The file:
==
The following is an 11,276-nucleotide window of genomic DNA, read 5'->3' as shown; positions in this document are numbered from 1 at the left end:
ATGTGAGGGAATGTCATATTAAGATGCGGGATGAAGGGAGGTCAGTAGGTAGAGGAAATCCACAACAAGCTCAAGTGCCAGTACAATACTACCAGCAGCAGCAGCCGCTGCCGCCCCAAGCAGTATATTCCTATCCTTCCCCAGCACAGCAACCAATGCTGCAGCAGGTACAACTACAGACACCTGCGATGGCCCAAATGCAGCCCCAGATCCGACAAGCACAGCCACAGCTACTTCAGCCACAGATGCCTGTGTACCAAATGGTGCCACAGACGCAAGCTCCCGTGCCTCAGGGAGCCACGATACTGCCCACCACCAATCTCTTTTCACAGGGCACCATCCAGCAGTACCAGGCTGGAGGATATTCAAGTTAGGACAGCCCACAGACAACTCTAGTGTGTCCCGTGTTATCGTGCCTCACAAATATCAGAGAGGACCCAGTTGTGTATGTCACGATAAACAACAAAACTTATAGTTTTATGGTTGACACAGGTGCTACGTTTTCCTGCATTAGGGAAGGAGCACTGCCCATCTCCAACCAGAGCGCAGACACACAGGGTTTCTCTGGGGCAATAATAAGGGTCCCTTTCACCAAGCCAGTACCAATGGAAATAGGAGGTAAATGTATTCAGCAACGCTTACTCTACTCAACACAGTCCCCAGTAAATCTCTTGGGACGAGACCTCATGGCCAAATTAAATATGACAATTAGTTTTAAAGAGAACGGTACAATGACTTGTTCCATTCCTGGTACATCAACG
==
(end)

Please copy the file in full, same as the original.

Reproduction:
The following is an 11,276-nucleotide window of genomic DNA, read 5'->3' as shown; positions in this document are numbered from 1 at the left end:
ATGTGAGGGAATGTCATATTAAGATGCGGGATGAAGGGAGGTCAGTAGGTAGAGGAAATCCACAACAAGCTCAAGTGCCAGTACAATACTACCAGCAGCAGCAGCCGCTGCCGCCCCAAGCAGTATATTCCTATCCTTCCCCAGCACAGCAACCAATGCTGCAGCAGGTACAACTACAGACACCTGCGATGGCCCAAATGCAGCCCCAGATCCGACAAGCACAGCCACAGCTACTTCAGCCACAGATGCCTGTGTACCAAATGGTGCCACAGACGCAAGCTCCCGTGCCTCAGGGAGCCACGATACTGCCCACCACCAATCTCTTTTCACAGGGCACCATCCAGCAGTACCAGGCTGGAGGATATTCAAGTTAGGACAGCCCACAGACAACTCTAGTGTGTCCCGTGTTATCGTGCCTCACAAATATCAGAGAGGACCCAGTTGTGTATGTCACGATAAACAACAAAACTTATAGTTTTATGGTTGACACAGGTGCTACGTTTTCCTGCATTAGGGAAGGAGCACTGCCCATCTCCAACCAGAGCGCAGACACACAGGGTTTCTCTGGGGCAATAATAAGGGTCCCTTTCACCAAGCCAGTACCAATGGAAATAGGAGGTAAATGTATTCAGCAACGCTTACTCTACTCAACACAGTCCCCAGTAAATCTCTTGGGACGAGACCTCATGGCCAAATTAAATATGACAATTAGTTTTAAAGAGAACGGTACAATGACTTGTTCCATTCCTGGTACATCAACG